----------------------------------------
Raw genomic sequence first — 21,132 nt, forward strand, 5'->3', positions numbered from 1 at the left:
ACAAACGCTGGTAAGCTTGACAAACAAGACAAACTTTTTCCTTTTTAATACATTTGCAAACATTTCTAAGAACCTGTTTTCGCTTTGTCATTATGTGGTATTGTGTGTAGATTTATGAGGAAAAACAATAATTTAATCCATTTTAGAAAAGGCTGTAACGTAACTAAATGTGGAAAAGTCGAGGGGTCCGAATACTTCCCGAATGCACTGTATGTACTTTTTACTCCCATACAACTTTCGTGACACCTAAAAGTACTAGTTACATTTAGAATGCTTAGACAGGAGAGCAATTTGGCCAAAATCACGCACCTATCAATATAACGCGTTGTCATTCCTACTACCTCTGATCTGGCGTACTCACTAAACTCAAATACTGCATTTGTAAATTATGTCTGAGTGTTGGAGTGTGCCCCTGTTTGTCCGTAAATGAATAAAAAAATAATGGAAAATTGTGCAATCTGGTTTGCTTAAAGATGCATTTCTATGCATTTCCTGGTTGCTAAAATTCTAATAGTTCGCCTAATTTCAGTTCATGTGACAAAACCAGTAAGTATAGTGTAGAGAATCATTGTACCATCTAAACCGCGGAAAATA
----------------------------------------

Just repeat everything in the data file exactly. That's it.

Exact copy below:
Raw genomic sequence first — 21,132 nt, forward strand, 5'->3', positions numbered from 1 at the left:
ACAAACGCTGGTAAGCTTGACAAACAAGACAAACTTTTTCCTTTTTAATACATTTGCAAACATTTCTAAGAACCTGTTTTCGCTTTGTCATTATGTGGTATTGTGTGTAGATTTATGAGGAAAAACAATAATTTAATCCATTTTAGAAAAGGCTGTAACGTAACTAAATGTGGAAAAGTCGAGGGGTCCGAATACTTCCCGAATGCACTGTATGTACTTTTTACTCCCATACAACTTTCGTGACACCTAAAAGTACTAGTTACATTTAGAATGCTTAGACAGGAGAGCAATTTGGCCAAAATCACGCACCTATCAATATAACGCGTTGTCATTCCTACTACCTCTGATCTGGCGTACTCACTAAACTCAAATACTGCATTTGTAAATTATGTCTGAGTGTTGGAGTGTGCCCCTGTTTGTCCGTAAATGAATAAAAAAATAATGGAAAATTGTGCAATCTGGTTTGCTTAAAGATGCATTTCTATGCATTTCCTGGTTGCTAAAATTCTAATAGTTCGCCTAATTTCAGTTCATGTGACAAAACCAGTAAGTATAGTGTAGAGAATCATTGTACCATCTAAACCGCGGAAAATA